Poems of Purpose and Sketches in Prose of Scottish Peasant
Life and Character. By Janet Hamilton. (Murray, Glasgow; Ritchie, Edin- burgh; Nisbet, London.)—" An old woman of threescore and ten, whose only schoolroom was a shoemaker's hearth, and her only teacher a hard-working mother . . . . who never learnt and never tried to write until she was fifty years of age, when she invented a sort of caligraphy for her own use"—such is the authoress's description of herself, taken from the preface to a book which it seems has preceded this volume. Under these circumstances we can say nothing, and shall only give specimens of the verse and of the prose. Here is a stanza from a "Welcome to Garibaldi" :— " Gnid guide thee by the gins and traps Set by thee wild assassin chaps, Aye, casting bombs among the Naps When ye're in Lannon, free their traps Keep far, guid Garibaldi."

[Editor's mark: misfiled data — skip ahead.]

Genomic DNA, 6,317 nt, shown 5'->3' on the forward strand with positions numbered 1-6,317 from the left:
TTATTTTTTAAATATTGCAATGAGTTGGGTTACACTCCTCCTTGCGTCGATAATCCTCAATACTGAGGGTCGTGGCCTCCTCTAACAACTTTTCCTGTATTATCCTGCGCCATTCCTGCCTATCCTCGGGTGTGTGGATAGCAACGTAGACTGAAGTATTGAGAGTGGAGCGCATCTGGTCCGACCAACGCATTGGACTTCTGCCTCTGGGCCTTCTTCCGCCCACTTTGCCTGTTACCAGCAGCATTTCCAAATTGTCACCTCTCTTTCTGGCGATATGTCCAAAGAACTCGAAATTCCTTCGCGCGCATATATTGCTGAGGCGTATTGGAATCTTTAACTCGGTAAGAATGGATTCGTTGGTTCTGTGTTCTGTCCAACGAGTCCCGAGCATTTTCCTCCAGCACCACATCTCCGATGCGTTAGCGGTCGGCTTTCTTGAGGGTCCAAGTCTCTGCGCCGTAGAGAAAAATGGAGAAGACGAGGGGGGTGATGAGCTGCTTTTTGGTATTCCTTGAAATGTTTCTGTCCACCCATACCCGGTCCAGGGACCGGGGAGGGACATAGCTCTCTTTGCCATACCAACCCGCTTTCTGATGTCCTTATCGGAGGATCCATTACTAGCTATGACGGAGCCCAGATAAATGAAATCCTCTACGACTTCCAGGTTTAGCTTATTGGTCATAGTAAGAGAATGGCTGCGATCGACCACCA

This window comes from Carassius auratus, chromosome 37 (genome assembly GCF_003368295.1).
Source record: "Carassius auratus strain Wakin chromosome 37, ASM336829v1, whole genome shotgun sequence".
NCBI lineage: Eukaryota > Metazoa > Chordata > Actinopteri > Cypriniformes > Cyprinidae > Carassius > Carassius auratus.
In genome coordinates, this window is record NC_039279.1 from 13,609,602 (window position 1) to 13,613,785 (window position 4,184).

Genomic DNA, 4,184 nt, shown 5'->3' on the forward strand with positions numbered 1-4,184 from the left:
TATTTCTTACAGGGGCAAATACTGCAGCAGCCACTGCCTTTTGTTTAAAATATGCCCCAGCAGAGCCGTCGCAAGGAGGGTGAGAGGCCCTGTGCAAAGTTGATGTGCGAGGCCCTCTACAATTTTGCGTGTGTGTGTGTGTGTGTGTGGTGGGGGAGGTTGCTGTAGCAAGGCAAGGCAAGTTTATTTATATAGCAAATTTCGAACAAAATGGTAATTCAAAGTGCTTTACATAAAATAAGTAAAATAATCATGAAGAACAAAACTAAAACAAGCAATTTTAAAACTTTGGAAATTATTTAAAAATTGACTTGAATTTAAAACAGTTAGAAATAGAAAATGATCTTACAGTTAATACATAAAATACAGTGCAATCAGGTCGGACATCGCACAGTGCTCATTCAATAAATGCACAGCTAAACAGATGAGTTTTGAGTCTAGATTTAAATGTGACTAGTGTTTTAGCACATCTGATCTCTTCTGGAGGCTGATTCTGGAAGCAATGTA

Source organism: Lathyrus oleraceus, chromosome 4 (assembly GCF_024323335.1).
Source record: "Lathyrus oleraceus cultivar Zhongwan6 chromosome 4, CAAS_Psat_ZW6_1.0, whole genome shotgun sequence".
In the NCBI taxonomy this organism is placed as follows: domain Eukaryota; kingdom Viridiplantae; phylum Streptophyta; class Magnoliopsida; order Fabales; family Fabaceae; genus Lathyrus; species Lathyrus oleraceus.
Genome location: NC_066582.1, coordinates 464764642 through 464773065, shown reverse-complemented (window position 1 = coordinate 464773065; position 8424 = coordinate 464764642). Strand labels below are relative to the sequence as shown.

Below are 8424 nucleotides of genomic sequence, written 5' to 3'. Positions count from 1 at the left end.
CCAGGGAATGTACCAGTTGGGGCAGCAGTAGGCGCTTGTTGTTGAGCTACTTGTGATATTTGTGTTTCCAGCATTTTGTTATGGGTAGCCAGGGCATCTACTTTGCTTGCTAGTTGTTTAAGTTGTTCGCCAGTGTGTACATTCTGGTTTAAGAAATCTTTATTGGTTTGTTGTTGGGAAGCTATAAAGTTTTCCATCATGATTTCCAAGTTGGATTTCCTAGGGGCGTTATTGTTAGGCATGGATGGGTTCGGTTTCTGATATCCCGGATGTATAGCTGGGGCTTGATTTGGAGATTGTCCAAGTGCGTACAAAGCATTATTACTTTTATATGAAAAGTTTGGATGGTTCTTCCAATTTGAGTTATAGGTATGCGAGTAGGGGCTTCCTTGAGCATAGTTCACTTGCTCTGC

And here is a sentence from the opening chapter of the prose sketches : —" The primitive simplicity of character and manners, and the simple tastes and unaffected piety of our peasant ancestors, these are now becoming, except in some isolated places and families, like dissolving views, fading away in the distance even while we are gazing." If this is the language of an uneducated woman in Scotland, what wonder that the canny men who have been under the schoolmaster rise so fast, and how proud the Liberal party ought to be of the testimony borne by such a country to the soundness of their principles ! After this we scarcely have patience to deal with Familiar Illustrations of Scottish Character, by Rev. Charles Rogers, LL.D. (Houlston and Wright), which is simply a collection of anecdotes strung together without order or connection, and unworthy of the purposeful nation.